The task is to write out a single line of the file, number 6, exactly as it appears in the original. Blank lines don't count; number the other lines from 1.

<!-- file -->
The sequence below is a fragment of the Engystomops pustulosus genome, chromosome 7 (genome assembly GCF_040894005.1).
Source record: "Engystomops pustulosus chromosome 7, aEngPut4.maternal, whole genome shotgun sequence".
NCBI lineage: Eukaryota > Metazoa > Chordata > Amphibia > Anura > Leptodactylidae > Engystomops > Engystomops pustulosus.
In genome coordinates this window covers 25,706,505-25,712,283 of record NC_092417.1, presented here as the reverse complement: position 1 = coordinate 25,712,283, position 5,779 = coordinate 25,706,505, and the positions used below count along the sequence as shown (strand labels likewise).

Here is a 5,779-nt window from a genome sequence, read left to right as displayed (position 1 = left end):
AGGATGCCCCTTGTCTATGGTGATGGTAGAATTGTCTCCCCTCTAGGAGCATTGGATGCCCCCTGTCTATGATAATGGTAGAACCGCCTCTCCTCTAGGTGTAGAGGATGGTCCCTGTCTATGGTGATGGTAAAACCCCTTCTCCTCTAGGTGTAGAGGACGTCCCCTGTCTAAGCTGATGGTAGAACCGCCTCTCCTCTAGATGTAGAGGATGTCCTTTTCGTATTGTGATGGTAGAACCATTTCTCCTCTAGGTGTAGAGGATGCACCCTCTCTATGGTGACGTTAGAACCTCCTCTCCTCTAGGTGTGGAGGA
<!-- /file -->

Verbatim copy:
AGGATGCCCCTTGTCTATGGTGATGGTAGAATTGTCTCCCCTCTAGGAGCATTGGATGCCCCCTGTCTATGATAATGGTAGAACCGCCTCTCCTCTAGGTGTAGAGGATGGTCCCTGTCTATGGTGATGGTAAAACCCCTTCTCCTCTAGGTGTAGAGGACGTCCCCTGTCTAAGCTGATGGTAGAACCGCCTCTCCTCTAGATGTAGAGGATGTCCTTTTCGTATTGTGATGGTAGAACCATTTCTCCTCTAGGTGTAGAGGATGCACCCTCTCTATGGTGACGTTAGAACCTCCTCTCCTCTAGGTGTGGAGGA